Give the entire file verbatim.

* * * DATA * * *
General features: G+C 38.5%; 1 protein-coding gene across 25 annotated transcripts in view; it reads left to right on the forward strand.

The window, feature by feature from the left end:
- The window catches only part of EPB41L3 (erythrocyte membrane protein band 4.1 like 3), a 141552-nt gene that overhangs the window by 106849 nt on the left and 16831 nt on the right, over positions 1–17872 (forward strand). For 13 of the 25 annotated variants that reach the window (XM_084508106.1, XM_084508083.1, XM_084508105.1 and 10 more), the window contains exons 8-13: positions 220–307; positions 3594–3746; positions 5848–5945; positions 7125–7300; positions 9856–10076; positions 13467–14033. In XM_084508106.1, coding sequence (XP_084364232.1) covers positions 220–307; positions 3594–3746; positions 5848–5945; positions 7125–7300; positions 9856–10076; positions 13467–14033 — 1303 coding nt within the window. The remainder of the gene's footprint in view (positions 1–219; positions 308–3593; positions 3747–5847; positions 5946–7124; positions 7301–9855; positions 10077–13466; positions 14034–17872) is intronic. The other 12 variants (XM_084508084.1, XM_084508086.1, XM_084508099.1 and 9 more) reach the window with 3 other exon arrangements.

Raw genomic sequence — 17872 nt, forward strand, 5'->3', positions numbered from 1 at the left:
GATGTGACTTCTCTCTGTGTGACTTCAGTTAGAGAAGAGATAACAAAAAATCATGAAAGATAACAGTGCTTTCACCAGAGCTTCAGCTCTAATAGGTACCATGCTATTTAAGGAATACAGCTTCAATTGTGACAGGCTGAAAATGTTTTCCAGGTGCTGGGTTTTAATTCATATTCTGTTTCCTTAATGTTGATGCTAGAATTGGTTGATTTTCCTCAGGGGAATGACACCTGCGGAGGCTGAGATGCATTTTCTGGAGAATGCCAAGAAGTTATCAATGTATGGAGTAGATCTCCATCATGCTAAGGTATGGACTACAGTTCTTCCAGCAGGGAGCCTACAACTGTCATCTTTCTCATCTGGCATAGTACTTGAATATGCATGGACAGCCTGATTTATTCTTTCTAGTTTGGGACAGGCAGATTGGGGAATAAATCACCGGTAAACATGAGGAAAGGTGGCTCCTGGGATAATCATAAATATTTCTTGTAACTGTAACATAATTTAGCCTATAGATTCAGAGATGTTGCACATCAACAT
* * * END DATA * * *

General features: G+C 38.5%; 1 protein-coding gene across 25 annotated transcripts in view; it reads left to right on the forward strand.

The window, feature by feature from the left end:
- The window catches only part of EPB41L3 (erythrocyte membrane protein band 4.1 like 3), a 141552-nt gene that overhangs the window by 106849 nt on the left and 16831 nt on the right, over positions 1–17872 (forward strand). For 13 of the 25 annotated variants that reach the window (XM_084508106.1, XM_084508083.1, XM_084508105.1 and 10 more), the window contains exons 8-13: positions 220–307; positions 3594–3746; positions 5848–5945; positions 7125–7300; positions 9856–10076; positions 13467–14033. In XM_084508106.1, coding sequence (XP_084364232.1) covers positions 220–307; positions 3594–3746; positions 5848–5945; positions 7125–7300; positions 9856–10076; positions 13467–14033 — 1303 coding nt within the window. The remainder of the gene's footprint in view (positions 1–219; positions 308–3593; positions 3747–5847; positions 5946–7124; positions 7301–9855; positions 10077–13466; positions 14034–17872) is intronic. The other 12 variants (XM_084508084.1, XM_084508086.1, XM_084508099.1 and 9 more) reach the window with 3 other exon arrangements.

Raw genomic sequence — 17872 nt, forward strand, 5'->3', positions numbered from 1 at the left:
GATGTGACTTCTCTCTGTGTGACTTCAGTTAGAGAAGAGATAACAAAAAATCATGAAAGATAACAGTGCTTTCACCAGAGCTTCAGCTCTAATAGGTACCATGCTATTTAAGGAATACAGCTTCAATTGTGACAGGCTGAAAATGTTTTCCAGGTGCTGGGTTTTAATTCATATTCTGTTTCCTTAATGTTGATGCTAGAATTGGTTGATTTTCCTCAGGGGAATGACACCTGCGGAGGCTGAGATGCATTTTCTGGAGAATGCCAAGAAGTTATCAATGTATGGAGTAGATCTCCATCATGCTAAGGTATGGACTACAGTTCTTCCAGCAGGGAGCCTACAACTGTCATCTTTCTCATCTGGCATAGTACTTGAATATGCATGGACAGCCTGATTTATTCTTTCTAGTTTGGGACAGGCAGATTGGGGAATAAATCACCGGTAAACATGAGGAAAGGTGGCTCCTGGGATAATCATAAATATTTCTTGTAACTGTAACATAATTTAGCCTATAGATTCAGAGATGTTGCACATCAACAT